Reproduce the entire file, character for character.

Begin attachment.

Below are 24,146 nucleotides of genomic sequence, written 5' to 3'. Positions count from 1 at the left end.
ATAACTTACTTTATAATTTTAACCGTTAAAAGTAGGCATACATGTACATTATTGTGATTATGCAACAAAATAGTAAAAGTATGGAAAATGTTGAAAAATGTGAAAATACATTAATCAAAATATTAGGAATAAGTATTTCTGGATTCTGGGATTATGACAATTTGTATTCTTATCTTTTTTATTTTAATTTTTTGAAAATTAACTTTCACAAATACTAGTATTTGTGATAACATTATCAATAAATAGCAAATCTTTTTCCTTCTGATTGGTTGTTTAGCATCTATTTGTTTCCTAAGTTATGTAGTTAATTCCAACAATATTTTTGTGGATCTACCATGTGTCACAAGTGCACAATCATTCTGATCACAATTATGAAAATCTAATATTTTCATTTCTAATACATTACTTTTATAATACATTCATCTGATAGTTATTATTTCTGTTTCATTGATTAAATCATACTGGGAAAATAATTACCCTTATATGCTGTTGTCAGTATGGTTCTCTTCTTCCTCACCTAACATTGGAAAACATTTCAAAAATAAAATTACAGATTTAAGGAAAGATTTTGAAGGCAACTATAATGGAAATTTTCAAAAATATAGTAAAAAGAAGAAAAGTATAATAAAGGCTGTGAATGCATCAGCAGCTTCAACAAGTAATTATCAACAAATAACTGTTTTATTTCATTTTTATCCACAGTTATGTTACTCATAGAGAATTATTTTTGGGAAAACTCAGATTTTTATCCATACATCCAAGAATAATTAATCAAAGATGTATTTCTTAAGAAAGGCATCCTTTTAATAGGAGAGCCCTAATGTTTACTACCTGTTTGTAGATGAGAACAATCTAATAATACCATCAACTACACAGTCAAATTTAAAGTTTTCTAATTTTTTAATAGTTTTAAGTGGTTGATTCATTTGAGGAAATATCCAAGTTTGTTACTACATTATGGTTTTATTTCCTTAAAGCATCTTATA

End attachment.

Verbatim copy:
Below are 24,146 nucleotides of genomic sequence, written 5' to 3'. Positions count from 1 at the left end.
ATAACTTACTTTATAATTTTAACCGTTAAAAGTAGGCATACATGTACATTATTGTGATTATGCAACAAAATAGTAAAAGTATGGAAAATGTTGAAAAATGTGAAAATACATTAATCAAAATATTAGGAATAAGTATTTCTGGATTCTGGGATTATGACAATTTGTATTCTTATCTTTTTTATTTTAATTTTTTGAAAATTAACTTTCACAAATACTAGTATTTGTGATAACATTATCAATAAATAGCAAATCTTTTTCCTTCTGATTGGTTGTTTAGCATCTATTTGTTTCCTAAGTTATGTAGTTAATTCCAACAATATTTTTGTGGATCTACCATGTGTCACAAGTGCACAATCATTCTGATCACAATTATGAAAATCTAATATTTTCATTTCTAATACATTACTTTTATAATACATTCATCTGATAGTTATTATTTCTGTTTCATTGATTAAATCATACTGGGAAAATAATTACCCTTATATGCTGTTGTCAGTATGGTTCTCTTCTTCCTCACCTAACATTGGAAAACATTTCAAAAATAAAATTACAGATTTAAGGAAAGATTTTGAAGGCAACTATAATGGAAATTTTCAAAAATATAGTAAAAAGAAGAAAAGTATAATAAAGGCTGTGAATGCATCAGCAGCTTCAACAAGTAATTATCAACAAATAACTGTTTTATTTCATTTTTATCCACAGTTATGTTACTCATAGAGAATTATTTTTGGGAAAACTCAGATTTTTATCCATACATCCAAGAATAATTAATCAAAGATGTATTTCTTAAGAAAGGCATCCTTTTAATAGGAGAGCCCTAATGTTTACTACCTGTTTGTAGATGAGAACAATCTAATAATACCATCAACTACACAGTCAAATTTAAAGTTTTCTAATTTTTTAATAGTTTTAAGTGGTTGATTCATTTGAGGAAATATCCAAGTTTGTTACTACATTATGGTTTTATTTCCTTAAAGCATCTTATA